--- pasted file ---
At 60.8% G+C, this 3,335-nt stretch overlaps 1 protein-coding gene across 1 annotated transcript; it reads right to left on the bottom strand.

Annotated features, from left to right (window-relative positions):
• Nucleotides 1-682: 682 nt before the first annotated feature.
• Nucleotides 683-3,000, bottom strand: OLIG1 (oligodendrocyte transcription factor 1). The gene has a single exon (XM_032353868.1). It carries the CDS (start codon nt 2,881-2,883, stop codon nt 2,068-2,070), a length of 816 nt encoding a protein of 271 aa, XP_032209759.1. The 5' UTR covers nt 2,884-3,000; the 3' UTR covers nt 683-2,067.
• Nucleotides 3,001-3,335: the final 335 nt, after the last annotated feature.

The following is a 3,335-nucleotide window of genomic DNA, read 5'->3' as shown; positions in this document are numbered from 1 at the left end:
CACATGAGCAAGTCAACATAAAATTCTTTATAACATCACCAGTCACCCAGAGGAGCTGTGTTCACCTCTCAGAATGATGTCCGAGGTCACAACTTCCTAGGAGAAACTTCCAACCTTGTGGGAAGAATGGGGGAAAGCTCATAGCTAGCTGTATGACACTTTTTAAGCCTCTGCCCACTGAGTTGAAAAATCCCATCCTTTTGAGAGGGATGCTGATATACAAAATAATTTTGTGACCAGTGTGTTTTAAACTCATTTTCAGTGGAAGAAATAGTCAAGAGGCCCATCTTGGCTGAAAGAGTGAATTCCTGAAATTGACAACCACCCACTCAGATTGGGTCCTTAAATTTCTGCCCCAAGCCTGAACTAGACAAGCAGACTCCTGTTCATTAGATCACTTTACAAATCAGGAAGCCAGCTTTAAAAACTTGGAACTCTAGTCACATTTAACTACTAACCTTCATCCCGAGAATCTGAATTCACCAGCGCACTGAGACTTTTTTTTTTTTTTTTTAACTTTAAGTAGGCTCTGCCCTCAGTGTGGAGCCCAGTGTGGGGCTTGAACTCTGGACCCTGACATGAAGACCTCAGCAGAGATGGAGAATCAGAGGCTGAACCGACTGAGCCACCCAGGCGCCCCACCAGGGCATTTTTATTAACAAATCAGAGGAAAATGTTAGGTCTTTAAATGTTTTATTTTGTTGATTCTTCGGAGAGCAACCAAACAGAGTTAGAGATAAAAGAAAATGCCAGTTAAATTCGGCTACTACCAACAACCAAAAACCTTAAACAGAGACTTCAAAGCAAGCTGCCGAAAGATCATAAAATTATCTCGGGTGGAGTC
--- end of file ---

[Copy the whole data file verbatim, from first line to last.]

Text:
At 60.8% G+C, this 3,335-nt stretch overlaps 1 protein-coding gene across 1 annotated transcript; it reads right to left on the bottom strand.

Annotated features, from left to right (window-relative positions):
• Nucleotides 1-682: 682 nt before the first annotated feature.
• Nucleotides 683-3,000, bottom strand: OLIG1 (oligodendrocyte transcription factor 1). The gene has a single exon (XM_032353868.1). It carries the CDS (start codon nt 2,881-2,883, stop codon nt 2,068-2,070), a length of 816 nt encoding a protein of 271 aa, XP_032209759.1. The 5' UTR covers nt 2,884-3,000; the 3' UTR covers nt 683-2,067.
• Nucleotides 3,001-3,335: the final 335 nt, after the last annotated feature.

The following is a 3,335-nucleotide window of genomic DNA, read 5'->3' as shown; positions in this document are numbered from 1 at the left end:
CACATGAGCAAGTCAACATAAAATTCTTTATAACATCACCAGTCACCCAGAGGAGCTGTGTTCACCTCTCAGAATGATGTCCGAGGTCACAACTTCCTAGGAGAAACTTCCAACCTTGTGGGAAGAATGGGGGAAAGCTCATAGCTAGCTGTATGACACTTTTTAAGCCTCTGCCCACTGAGTTGAAAAATCCCATCCTTTTGAGAGGGATGCTGATATACAAAATAATTTTGTGACCAGTGTGTTTTAAACTCATTTTCAGTGGAAGAAATAGTCAAGAGGCCCATCTTGGCTGAAAGAGTGAATTCCTGAAATTGACAACCACCCACTCAGATTGGGTCCTTAAATTTCTGCCCCAAGCCTGAACTAGACAAGCAGACTCCTGTTCATTAGATCACTTTACAAATCAGGAAGCCAGCTTTAAAAACTTGGAACTCTAGTCACATTTAACTACTAACCTTCATCCCGAGAATCTGAATTCACCAGCGCACTGAGACTTTTTTTTTTTTTTTTTAACTTTAAGTAGGCTCTGCCCTCAGTGTGGAGCCCAGTGTGGGGCTTGAACTCTGGACCCTGACATGAAGACCTCAGCAGAGATGGAGAATCAGAGGCTGAACCGACTGAGCCACCCAGGCGCCCCACCAGGGCATTTTTATTAACAAATCAGAGGAAAATGTTAGGTCTTTAAATGTTTTATTTTGTTGATTCTTCGGAGAGCAACCAAACAGAGTTAGAGATAAAAGAAAATGCCAGTTAAATTCGGCTACTACCAACAACCAAAAACCTTAAACAGAGACTTCAAAGCAAGCTGCCGAAAGATCATAAAATTATCTCGGGTGGAGTC